Renal graft B mode Doppler evaluation demonstrating normal corticomedullary differentiation
Interventional radiologyCase Type
Almeida Costa, Nuno1; Oliveira, João André2; Veloso Gomes, Filipe3; Bilhim, Tiago3; Coimbra, Élia3.Patient
62 years, male
The authors present a case of a 62-year-old man submitted to kidney transplantation due to IgA nephropathy, who developed increasing PCr serum levels, arterial hypertension and proteinuria three months after transplant. Maintenance immunosuppression is performed with tacrolimus, mycophenolatemofetil and corticosteroids.
Doppler ultrasound demonstrated normal graft size and parenchyma corticomedullary differentiation (Fig. 1) with transplant renal artery implanted on the right external iliac artery. Spectral and colour Doppler (Fig. 2, 3) showed interlobar renal arteries tardus and parvus waveform and an increase velocity peak (>200cm/sec) at the anastomosis indicative of transplant renal artery stenosis (TRAS).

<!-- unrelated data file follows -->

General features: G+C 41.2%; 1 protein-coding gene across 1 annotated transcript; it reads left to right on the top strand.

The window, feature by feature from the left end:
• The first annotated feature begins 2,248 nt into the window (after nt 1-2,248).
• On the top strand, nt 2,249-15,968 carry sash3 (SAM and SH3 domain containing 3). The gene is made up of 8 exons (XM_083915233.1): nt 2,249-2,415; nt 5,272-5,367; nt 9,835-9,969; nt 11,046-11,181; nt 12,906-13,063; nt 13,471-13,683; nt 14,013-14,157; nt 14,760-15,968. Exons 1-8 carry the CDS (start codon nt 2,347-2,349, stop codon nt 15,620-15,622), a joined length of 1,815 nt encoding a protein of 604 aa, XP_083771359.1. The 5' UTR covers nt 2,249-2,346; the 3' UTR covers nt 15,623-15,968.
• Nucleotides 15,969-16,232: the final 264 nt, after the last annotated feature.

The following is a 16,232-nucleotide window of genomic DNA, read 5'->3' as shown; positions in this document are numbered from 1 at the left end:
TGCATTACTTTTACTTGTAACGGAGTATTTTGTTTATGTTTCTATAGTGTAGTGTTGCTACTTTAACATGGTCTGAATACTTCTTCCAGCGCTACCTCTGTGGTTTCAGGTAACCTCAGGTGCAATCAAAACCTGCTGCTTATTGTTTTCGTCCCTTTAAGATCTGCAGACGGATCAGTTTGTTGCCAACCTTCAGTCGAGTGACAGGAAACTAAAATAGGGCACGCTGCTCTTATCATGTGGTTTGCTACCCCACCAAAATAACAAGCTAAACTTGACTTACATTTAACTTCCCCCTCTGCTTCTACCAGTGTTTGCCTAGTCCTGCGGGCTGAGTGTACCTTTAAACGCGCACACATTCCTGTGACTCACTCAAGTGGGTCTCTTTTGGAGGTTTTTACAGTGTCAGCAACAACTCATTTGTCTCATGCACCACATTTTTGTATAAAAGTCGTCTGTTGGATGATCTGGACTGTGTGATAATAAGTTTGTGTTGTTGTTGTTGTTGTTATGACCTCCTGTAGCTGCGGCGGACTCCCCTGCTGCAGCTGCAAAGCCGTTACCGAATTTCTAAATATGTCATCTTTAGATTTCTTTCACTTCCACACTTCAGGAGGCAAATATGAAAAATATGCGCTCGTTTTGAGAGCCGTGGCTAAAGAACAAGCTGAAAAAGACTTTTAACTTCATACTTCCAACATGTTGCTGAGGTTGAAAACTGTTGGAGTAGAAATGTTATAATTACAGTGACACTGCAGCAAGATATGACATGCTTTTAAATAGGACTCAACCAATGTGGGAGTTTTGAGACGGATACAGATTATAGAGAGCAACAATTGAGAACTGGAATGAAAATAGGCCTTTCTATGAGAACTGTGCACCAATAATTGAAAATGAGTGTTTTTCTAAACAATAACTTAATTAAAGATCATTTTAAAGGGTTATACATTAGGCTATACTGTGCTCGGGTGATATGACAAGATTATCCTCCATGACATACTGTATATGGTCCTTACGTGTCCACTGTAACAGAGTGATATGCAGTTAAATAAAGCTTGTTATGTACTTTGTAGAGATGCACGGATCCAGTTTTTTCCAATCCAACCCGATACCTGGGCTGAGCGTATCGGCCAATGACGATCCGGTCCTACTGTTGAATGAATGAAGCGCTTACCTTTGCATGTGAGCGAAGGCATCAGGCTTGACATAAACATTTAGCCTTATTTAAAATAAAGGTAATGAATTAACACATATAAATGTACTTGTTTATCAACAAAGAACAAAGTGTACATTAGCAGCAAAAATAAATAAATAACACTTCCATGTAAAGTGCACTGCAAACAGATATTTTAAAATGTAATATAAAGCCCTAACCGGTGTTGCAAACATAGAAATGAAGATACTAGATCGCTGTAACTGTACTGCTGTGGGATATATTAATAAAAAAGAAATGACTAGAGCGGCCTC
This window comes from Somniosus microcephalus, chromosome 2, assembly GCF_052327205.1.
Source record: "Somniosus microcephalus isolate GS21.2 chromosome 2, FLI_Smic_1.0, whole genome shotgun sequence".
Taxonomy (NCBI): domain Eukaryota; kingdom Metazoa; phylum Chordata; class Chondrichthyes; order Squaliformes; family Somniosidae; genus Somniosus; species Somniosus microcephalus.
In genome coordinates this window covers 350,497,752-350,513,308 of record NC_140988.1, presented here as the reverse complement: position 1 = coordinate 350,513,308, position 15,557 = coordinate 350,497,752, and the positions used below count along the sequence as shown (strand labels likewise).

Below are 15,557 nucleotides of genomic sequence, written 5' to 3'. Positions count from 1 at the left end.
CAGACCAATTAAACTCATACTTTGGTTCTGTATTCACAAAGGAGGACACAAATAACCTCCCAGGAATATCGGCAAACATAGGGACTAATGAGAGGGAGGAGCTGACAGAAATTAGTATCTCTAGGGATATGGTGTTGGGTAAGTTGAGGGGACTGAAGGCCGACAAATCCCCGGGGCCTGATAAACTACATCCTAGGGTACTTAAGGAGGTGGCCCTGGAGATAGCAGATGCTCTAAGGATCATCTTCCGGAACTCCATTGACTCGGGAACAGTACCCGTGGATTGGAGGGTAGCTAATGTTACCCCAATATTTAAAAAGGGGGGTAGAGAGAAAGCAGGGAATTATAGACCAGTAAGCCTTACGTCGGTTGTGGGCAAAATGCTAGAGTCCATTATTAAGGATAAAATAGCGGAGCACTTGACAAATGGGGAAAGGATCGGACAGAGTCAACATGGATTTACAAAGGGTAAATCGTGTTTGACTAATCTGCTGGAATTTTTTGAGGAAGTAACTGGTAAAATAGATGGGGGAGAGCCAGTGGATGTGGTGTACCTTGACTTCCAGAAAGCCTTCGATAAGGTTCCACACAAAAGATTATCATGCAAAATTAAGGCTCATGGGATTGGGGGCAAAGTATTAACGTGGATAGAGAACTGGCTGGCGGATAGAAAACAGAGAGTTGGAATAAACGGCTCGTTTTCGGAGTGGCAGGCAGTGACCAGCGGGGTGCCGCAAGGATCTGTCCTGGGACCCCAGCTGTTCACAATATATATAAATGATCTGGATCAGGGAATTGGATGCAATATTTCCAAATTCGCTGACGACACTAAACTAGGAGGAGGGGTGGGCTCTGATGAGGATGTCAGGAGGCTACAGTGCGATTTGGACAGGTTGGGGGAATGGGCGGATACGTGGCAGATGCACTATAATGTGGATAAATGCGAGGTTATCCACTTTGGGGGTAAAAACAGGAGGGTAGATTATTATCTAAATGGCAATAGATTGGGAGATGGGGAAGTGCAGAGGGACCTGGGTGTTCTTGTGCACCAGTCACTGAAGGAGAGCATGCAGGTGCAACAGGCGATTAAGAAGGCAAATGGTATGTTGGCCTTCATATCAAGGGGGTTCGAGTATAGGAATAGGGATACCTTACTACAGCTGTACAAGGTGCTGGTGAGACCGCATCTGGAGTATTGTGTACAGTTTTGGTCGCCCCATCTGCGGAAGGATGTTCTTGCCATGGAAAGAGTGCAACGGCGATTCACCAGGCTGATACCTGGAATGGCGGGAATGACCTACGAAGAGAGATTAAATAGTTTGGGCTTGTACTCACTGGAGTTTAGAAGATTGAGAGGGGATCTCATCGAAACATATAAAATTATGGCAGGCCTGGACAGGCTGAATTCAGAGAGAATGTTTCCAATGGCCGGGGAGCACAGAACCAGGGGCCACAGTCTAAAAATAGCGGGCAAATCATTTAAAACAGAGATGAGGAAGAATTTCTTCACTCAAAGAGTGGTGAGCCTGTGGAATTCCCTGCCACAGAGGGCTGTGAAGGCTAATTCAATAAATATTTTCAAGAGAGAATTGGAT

Under local anaesthesia a percutaneous retrograde ipsilateral femoral access to the graft was performed using a 5F 11cm-long sheath. A preliminary nonselective angiography (Fig. 4) confirmed the diagnosis and ruled out iliac obstructive disease.
With the confirmation of a 90% stenosis, catheterisation of the transplant artery was obtained using a 0.014” guidewire (Advantage, Terumo, Tokyo, Japan). Then a 5 mm x 20 mm balloon-expandable stent (Formula, Cook Medical, Bloomington, IN, USA) was deployed (Fig. 5). Control angiography (Fig. 6) revealed technical success.